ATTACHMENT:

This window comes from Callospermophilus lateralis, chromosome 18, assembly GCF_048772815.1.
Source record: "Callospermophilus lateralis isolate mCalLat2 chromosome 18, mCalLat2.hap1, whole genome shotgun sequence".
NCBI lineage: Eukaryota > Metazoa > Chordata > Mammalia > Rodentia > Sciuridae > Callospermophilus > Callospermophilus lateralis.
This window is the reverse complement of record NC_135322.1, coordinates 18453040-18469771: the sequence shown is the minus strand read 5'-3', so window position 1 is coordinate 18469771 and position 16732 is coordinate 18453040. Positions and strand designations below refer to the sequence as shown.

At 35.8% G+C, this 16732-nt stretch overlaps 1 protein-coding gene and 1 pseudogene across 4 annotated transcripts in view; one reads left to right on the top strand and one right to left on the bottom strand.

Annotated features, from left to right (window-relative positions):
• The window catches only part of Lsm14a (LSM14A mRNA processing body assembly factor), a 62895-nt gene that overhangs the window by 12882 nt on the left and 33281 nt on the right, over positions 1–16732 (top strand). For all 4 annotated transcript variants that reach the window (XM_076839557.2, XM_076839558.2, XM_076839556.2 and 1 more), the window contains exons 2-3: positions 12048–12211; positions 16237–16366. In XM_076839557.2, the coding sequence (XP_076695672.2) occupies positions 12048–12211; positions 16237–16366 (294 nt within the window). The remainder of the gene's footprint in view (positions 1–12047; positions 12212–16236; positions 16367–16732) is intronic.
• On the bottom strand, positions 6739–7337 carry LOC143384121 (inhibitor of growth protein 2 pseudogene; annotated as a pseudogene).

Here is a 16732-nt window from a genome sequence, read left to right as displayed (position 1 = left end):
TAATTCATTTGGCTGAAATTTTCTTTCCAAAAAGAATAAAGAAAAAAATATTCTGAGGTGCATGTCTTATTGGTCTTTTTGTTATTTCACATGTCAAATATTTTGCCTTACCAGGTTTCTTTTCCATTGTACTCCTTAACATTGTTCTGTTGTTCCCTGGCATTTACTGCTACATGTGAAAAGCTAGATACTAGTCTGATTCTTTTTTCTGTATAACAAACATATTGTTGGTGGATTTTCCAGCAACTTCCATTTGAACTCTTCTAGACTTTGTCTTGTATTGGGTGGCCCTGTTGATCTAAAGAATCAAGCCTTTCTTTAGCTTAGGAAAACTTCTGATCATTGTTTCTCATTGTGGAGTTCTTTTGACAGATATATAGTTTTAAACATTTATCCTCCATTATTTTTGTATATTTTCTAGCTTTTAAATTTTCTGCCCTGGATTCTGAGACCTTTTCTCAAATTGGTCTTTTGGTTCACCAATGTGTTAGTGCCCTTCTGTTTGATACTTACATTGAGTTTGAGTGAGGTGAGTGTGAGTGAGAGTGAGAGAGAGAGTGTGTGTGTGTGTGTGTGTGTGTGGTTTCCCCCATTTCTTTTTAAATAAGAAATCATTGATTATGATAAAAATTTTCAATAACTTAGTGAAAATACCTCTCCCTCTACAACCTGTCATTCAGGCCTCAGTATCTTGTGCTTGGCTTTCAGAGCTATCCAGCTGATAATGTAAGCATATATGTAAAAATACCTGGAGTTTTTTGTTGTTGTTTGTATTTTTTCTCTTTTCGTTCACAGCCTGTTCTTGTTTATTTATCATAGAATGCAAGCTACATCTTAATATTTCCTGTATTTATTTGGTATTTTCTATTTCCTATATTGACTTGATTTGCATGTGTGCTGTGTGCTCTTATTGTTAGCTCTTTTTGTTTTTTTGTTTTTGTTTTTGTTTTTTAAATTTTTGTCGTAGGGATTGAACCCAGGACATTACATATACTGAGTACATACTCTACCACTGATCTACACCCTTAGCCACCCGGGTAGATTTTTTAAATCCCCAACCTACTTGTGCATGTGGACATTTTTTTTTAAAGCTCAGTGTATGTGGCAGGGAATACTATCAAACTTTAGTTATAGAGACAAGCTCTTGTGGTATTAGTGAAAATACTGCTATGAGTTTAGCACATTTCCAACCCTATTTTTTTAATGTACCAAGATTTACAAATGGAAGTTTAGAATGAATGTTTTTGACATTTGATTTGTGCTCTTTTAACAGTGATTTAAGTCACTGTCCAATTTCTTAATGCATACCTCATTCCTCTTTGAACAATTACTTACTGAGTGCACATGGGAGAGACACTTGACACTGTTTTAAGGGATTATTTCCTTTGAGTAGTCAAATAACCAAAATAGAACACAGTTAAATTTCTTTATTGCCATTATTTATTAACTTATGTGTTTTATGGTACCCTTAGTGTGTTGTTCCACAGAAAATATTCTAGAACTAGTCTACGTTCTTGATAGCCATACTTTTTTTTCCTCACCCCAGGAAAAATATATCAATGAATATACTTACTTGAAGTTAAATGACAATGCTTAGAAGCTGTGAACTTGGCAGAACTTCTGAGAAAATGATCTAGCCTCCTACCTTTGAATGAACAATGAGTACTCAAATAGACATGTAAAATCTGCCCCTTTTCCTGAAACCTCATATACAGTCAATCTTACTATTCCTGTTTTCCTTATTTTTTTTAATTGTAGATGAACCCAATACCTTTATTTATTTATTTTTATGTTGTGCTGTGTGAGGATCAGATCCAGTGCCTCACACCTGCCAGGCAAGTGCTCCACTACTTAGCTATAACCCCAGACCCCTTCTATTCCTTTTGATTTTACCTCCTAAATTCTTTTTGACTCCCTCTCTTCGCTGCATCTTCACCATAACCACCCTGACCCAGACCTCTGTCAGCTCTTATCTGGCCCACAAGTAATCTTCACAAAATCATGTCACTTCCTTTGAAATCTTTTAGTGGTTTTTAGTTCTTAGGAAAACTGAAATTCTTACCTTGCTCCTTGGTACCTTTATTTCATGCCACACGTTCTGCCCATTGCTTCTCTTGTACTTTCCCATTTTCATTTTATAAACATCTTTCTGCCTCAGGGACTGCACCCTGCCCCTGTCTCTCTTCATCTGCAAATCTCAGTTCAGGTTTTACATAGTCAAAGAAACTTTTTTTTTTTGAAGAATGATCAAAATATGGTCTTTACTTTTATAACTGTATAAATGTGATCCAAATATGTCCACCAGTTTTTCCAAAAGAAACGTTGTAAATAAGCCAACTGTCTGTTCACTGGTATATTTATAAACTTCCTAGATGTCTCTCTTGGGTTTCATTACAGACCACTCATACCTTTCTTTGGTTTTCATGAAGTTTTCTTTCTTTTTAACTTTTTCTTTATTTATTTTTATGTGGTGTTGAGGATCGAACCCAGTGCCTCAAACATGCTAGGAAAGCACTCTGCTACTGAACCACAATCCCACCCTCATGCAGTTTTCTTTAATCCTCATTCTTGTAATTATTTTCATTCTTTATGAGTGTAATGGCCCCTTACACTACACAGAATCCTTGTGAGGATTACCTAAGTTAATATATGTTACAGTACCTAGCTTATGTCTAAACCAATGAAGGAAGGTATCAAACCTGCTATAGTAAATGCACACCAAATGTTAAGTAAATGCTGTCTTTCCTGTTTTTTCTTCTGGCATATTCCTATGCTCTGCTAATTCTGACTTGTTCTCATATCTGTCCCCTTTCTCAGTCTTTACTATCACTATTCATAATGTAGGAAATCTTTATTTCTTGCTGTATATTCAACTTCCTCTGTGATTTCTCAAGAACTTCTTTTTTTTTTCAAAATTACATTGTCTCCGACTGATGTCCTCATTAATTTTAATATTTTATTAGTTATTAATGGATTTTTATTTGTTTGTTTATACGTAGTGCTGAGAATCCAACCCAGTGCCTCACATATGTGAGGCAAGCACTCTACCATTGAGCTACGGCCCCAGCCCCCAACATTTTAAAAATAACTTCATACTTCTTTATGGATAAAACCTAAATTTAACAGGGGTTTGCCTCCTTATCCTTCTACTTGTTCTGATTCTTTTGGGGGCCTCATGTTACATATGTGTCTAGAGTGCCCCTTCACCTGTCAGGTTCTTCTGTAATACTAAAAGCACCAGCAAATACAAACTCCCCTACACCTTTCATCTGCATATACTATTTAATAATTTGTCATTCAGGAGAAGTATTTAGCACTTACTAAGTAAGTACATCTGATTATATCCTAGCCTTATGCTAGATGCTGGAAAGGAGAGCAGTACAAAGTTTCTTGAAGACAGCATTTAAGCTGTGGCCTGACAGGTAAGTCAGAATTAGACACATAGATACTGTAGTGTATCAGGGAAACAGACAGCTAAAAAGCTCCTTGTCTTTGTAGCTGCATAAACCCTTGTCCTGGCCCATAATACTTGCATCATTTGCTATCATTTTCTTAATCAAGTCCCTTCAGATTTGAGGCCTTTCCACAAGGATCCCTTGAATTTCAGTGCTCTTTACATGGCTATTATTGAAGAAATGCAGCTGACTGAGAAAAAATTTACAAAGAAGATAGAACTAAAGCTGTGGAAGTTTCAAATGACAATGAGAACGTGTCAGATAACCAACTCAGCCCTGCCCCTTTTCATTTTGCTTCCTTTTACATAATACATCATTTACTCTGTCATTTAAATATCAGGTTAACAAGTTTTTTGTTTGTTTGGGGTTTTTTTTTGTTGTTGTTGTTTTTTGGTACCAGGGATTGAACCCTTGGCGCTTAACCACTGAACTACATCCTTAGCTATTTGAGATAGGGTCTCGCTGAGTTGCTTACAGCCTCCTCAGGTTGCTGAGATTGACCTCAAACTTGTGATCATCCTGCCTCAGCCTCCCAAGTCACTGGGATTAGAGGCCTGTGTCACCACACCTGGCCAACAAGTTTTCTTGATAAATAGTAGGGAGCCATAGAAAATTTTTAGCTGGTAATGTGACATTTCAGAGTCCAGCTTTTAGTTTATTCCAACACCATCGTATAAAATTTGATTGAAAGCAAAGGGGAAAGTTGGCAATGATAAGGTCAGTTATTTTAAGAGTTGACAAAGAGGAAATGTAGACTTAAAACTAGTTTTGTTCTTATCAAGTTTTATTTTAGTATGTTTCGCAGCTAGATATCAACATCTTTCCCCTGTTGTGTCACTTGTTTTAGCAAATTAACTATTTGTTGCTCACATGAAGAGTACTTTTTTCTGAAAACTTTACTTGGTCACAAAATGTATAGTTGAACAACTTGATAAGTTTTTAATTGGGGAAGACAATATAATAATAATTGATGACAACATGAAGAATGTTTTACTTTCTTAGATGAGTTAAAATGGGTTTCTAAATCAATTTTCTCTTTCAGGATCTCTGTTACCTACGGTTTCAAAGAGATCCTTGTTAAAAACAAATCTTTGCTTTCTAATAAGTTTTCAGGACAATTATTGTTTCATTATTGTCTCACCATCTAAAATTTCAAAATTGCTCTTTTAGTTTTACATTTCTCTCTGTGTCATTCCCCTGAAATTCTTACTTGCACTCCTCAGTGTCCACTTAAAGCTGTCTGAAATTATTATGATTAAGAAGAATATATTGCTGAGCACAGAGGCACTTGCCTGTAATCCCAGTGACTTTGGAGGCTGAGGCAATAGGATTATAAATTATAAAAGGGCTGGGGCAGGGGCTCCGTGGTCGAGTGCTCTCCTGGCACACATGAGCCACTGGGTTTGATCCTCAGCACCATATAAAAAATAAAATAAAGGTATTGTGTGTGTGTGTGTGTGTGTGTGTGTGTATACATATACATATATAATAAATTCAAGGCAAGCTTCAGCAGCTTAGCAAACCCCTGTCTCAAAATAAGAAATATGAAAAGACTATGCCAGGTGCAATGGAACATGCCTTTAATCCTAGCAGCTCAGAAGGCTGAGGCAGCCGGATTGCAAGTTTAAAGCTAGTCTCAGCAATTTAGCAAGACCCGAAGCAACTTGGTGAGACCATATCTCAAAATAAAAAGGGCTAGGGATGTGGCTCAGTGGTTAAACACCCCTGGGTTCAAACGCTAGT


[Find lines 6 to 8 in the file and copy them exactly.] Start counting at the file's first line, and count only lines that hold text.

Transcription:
Annotated features, from left to right (window-relative positions):
• The window catches only part of Lsm14a (LSM14A mRNA processing body assembly factor), a 62895-nt gene that overhangs the window by 12882 nt on the left and 33281 nt on the right, over positions 1–16732 (top strand). For all 4 annotated transcript variants that reach the window (XM_076839557.2, XM_076839558.2, XM_076839556.2 and 1 more), the window contains exons 2-3: positions 12048–12211; positions 16237–16366. In XM_076839557.2, the coding sequence (XP_076695672.2) occupies positions 12048–12211; positions 16237–16366 (294 nt within the window). The remainder of the gene's footprint in view (positions 1–12047; positions 12212–16236; positions 16367–16732) is intronic.
• On the bottom strand, positions 6739–7337 carry LOC143384121 (inhibitor of growth protein 2 pseudogene; annotated as a pseudogene).